Science news and reports: Drying Sierra meadows could worsen California drought, winners and losers and warm and dry times, replanting the San Francisco Bay’s underwater meadows, and more …

Greenland Sea Ice

Sea Ice in the Greenland Sea, photo by NASA’s Earth Observatory

In science news this week, drying Sierra meadows could worsen California drought, winners and losers and warm and dry times, replanting the San Francisco Bay’s underwater meadows, severe drought causing the western US to rise like a spring uncoiling, Southwest may face a megadrought this century, ‘just right’ plant growth may make river delta’s resilient, new USGS report on dissolved solids in U.S. streams, and lastly … cast your vote in the Tournament of Absurdity
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Drying Sierra meadows could worsen California drought:Carpeting the high valleys of Yosemite and other parts of the Sierra Nevada, mountain meadows are more than an iconic part of the California landscape. The roughly 17,000 high altitude meadows help regulate the release of Sierra snow melt into rivers and streams. But climate change and California’s threaten to permanently alter these fragile and important ecosystems, according to research by Chelsea Arnold, who was awarded a doctorate in environmental systems from UC Merced in May. Her findings reveal that soil changes already are taking place that could have long-term implications for California’s water supply. … ”  Continue reading at PhysOrg here: Drying Sierra meadows could worsen California drought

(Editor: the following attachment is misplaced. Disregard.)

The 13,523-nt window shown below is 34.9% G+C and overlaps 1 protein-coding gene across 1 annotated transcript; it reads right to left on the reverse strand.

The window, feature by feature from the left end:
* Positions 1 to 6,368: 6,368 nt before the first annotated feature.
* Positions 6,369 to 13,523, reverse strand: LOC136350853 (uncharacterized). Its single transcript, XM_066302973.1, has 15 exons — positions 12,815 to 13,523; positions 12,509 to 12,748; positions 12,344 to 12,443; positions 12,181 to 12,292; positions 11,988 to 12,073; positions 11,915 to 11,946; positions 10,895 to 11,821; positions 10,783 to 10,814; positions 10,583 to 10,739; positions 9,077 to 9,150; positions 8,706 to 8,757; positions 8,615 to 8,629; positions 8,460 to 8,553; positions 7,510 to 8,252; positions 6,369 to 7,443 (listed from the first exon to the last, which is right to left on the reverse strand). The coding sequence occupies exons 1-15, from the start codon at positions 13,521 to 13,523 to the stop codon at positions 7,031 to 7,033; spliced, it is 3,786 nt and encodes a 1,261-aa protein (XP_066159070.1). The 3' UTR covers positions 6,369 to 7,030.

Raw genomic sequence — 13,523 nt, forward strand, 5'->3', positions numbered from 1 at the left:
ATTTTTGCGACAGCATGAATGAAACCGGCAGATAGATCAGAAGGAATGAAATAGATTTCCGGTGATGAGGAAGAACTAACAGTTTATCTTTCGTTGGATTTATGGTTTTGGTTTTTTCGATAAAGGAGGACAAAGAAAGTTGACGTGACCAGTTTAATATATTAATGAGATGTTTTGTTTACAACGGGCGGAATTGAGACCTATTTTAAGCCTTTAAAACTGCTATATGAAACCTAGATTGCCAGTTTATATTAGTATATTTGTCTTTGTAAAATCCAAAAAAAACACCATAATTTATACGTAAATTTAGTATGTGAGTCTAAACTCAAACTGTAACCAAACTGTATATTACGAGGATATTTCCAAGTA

Winners and losers in warm, dry times: This third, continuous dry year in California highlights that droughts are not only stressful for people, they are also concerning for fish and wildlife – at least, for the native species. However, one group poised to benefit from the current tough times is the nonindigenous species that have been introduced to California’s waterways, which are often hardier and more tolerant of adverse conditions.  Recent news stories reveal the drought is taking its toll on native fishes, particularly salmonids. Steelhead in the Napa River have reportedly experienced a sharp drop in the number of out-migrating juveniles because of warm temperatures and fish passage barriers. Salmon River spring-run Chinook are dying before spawning due to low flow and increasing temperatures. And salmon deaths have been reported in the Klamath Basin, a grim reminder of the 60,000 Chinook that died in the basin in 2002 when warming water temperatures perpetuated gill rot disease. … ”  Read more from the FishBio blog here:  Winners and losers in warm, dry times